Ten into six doesn't go

To be honest, ever since Greg Mail retired, we've struggled around here with any mathematical calculations requiring more than the use of ten fingers.  But even we can figure out that with one day of the preliminary rounds remaining, there are ten teams that have at least a mathematical chance of playing First Grade finals cricket.  That's a tribute to the close-fought nature of one of the most even First Grade competitions for many years.  Here are some of the possible outcomes.

After mowing down Mosman's target of 430 in ridiculously easy style, Campbelltown-Camden (58) will play in the finals no matter what happens, and can't lose out on the top three.  That's a remarkable achievement for the side that finished 20th last season.  But it won't have everything its own way against Sydney University - the Premiers and  freshly-minted Limited Overs champions are likely to be strengthened by Ed Cowan and Nick Larkin and will be pressing hard for a top-three spot in the match of the round.  If University knocks off Campbelltown, Parramatta (58, and a courageous loser in the one-day final) leap-frogs into first place if it can overcome Randwick-Petersham.  Even if Parramatta loses, it needs to lose by a giant margin, and watch Sydney win by a large margin, to finish any lower than second.  Sydney (52) plays Sutherland.  If it wins, it stays in the top three, and has a faint mathematical chance of finishing higher on quotient if it wins well and both Campbelltown and Parramatta lose heavily (which, if you want quotients figured out, give Greg Mail a call).  Where it all starts to get interesting is with Sydney University (4th on 50).  University could end up in the top three if it wins at Raby and Sutherland take out Sydney.  But if it loses, it could end up outside the top six altogether because if Sutherland, Gordon and Bankstown all win, they would all go past the Students.  It's an easy equation for Sutherland (49) - they just need to win.  If they don't, they'll be passed by whoever wins the game between Bankstown and Easts, and then they'll need each of Gordon, Manly and Randwick-Petersham to lose, which could happen but you wouldn't be holding your breath.  Same with Gordon (45) whose good fortune it is to meet last-placed Blacktown in the final round.  Blacktown went down pretty meekly to University of NSW in Round 14 but did beat Northern District the round before, so Gordon won't be taking this one for granted.  It's theoretically possible for Gordon to win and still miss out, if Bankstown wins with a massive quotient boost.  If Gordon loses, they miss out for sure, because the winner of the Bankstown-Easts game goes past them.  Bankstown (45) gets in if it beats Easts and one of Gordon, Sutherland and Sydney University loses.  Manly (44) Eastern Suburbs (44) and Randwick-Petersham (44) get by winning well and being lucky enough for one of Sutherland, Gordon and Bankstown to lose, or Sydney University losing badly enough to trash its quotient.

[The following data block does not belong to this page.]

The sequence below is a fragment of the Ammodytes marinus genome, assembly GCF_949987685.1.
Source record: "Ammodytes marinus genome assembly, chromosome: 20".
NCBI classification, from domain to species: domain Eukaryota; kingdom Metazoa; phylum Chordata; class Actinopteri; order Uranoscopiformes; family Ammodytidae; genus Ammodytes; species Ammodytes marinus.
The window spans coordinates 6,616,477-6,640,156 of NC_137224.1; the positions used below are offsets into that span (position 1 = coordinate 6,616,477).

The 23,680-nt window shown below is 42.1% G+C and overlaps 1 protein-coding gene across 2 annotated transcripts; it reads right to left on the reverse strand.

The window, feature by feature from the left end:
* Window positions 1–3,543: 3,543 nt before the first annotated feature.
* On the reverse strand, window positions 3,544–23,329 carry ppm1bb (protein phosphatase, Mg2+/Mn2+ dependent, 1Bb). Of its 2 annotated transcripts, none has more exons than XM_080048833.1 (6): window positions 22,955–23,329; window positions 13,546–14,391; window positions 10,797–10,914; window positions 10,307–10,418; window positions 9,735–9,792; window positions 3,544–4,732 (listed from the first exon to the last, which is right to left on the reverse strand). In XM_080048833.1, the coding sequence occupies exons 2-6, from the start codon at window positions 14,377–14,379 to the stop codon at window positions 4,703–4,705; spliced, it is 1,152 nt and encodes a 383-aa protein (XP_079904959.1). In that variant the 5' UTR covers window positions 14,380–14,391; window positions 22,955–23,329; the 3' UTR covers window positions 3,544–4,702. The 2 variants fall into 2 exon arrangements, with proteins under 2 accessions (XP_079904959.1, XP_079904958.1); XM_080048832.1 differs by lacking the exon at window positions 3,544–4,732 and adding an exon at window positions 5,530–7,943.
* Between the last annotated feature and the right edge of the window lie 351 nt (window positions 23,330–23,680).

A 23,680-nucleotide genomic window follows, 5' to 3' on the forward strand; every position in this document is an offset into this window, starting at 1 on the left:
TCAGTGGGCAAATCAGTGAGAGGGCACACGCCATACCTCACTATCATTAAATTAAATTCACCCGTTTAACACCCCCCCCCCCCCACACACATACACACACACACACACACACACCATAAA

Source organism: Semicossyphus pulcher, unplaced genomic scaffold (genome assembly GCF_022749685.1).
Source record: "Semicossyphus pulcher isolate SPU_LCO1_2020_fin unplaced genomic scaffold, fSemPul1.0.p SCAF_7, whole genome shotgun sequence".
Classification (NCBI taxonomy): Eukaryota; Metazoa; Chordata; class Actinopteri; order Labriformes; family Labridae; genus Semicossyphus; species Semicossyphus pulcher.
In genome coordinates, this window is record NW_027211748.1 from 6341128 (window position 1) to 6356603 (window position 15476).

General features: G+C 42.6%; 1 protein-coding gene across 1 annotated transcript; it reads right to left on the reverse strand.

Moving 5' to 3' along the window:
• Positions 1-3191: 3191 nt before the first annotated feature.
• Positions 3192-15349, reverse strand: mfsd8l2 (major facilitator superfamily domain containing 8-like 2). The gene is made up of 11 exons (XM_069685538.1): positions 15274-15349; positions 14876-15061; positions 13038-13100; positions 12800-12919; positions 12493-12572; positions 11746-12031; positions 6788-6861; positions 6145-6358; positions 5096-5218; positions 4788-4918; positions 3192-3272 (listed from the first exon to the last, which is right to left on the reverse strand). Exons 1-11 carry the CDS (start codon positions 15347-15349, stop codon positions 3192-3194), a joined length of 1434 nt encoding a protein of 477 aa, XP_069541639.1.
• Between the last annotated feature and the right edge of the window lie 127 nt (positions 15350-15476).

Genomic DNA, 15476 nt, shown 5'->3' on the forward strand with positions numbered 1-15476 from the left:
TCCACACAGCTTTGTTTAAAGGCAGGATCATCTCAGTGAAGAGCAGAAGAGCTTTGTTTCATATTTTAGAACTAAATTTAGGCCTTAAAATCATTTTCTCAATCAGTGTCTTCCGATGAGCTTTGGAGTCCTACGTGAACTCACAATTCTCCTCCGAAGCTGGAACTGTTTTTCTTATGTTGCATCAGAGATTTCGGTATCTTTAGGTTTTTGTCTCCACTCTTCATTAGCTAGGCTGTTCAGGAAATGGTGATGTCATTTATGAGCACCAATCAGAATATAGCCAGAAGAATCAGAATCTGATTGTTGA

None of which factors in rain, or bonus points or ties.  For which we need far, far more than ten fingers. 

Northern District has a very handy Second Grade side

Basically, if Northern District's Seconds decided to hold their Mad Monday this Friday night, and got so badly hammered that not one of the side remembered to turn up to play North Sydney on Saturday, and the SCA got furious with them and stripped them of ten points as a punishment... they'd still be minor premiers in Seconds.  Their lead with one game to play is 16 points, and the disparity between the Rangers' places in Firsts and Seconds makes you wonder whether the club's selectors have got every single decision right this season.  They really should have lost against Fairfield in the last round, after Vishal Vuppalalapati (5-43) knocked them over for 138, but the bowlers responded so well that they defended even that meagre total.  What was most remarkable is that Fairfield weren't so much blown away as ground down - their 128 occupied 86.3 overs!  Max Webber did the most damage with 4-37 while Nathan Maskell, in his first game up, took 2-20 from 17.4 overs.  Elsewhere in Twos, Mosman, Hawkesbury and Manly will be playing finals cricket.  Effectively, Sydney University and Campbelltown-Camden play off for a place in the finals - if University loses, it will need last-placed Sutherland to beat sixth-placed Sydney, and good luck with that. If Sydney win, they're in the top six - but if they did lose, then Penrith could sneak in with a win over University of NSW if Campbelltown loses as well.